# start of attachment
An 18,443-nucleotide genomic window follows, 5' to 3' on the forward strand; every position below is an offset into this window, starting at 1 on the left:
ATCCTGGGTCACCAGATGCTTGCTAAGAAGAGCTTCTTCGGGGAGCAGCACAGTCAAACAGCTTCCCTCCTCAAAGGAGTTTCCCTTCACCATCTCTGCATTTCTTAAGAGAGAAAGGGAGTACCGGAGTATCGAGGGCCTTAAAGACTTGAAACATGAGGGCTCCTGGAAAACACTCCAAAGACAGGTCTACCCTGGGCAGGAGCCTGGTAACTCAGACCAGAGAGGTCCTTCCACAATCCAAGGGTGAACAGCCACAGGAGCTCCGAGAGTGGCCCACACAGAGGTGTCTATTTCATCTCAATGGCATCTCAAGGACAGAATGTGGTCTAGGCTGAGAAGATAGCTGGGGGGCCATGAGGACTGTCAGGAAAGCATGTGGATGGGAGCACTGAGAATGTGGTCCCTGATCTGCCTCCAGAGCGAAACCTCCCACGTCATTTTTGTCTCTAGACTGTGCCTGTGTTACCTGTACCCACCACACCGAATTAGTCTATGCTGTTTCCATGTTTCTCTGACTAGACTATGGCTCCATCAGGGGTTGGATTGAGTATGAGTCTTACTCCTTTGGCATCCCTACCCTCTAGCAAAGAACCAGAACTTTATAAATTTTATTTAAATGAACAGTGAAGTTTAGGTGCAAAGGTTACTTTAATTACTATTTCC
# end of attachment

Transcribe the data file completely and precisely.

An 18,443-nucleotide genomic window follows, 5' to 3' on the forward strand; every position below is an offset into this window, starting at 1 on the left:
ATCCTGGGTCACCAGATGCTTGCTAAGAAGAGCTTCTTCGGGGAGCAGCACAGTCAAACAGCTTCCCTCCTCAAAGGAGTTTCCCTTCACCATCTCTGCATTTCTTAAGAGAGAAAGGGAGTACCGGAGTATCGAGGGCCTTAAAGACTTGAAACATGAGGGCTCCTGGAAAACACTCCAAAGACAGGTCTACCCTGGGCAGGAGCCTGGTAACTCAGACCAGAGAGGTCCTTCCACAATCCAAGGGTGAACAGCCACAGGAGCTCCGAGAGTGGCCCACACAGAGGTGTCTATTTCATCTCAATGGCATCTCAAGGACAGAATGTGGTCTAGGCTGAGAAGATAGCTGGGGGGCCATGAGGACTGTCAGGAAAGCATGTGGATGGGAGCACTGAGAATGTGGTCCCTGATCTGCCTCCAGAGCGAAACCTCCCACGTCATTTTTGTCTCTAGACTGTGCCTGTGTTACCTGTACCCACCACACCGAATTAGTCTATGCTGTTTCCATGTTTCTCTGACTAGACTATGGCTCCATCAGGGGTTGGATTGAGTATGAGTCTTACTCCTTTGGCATCCCTACCCTCTAGCAAAGAACCAGAACTTTATAAATTTTATTTAAATGAACAGTGAAGTTTAGGTGCAAAGGTTACTTTAATTACTATTTCC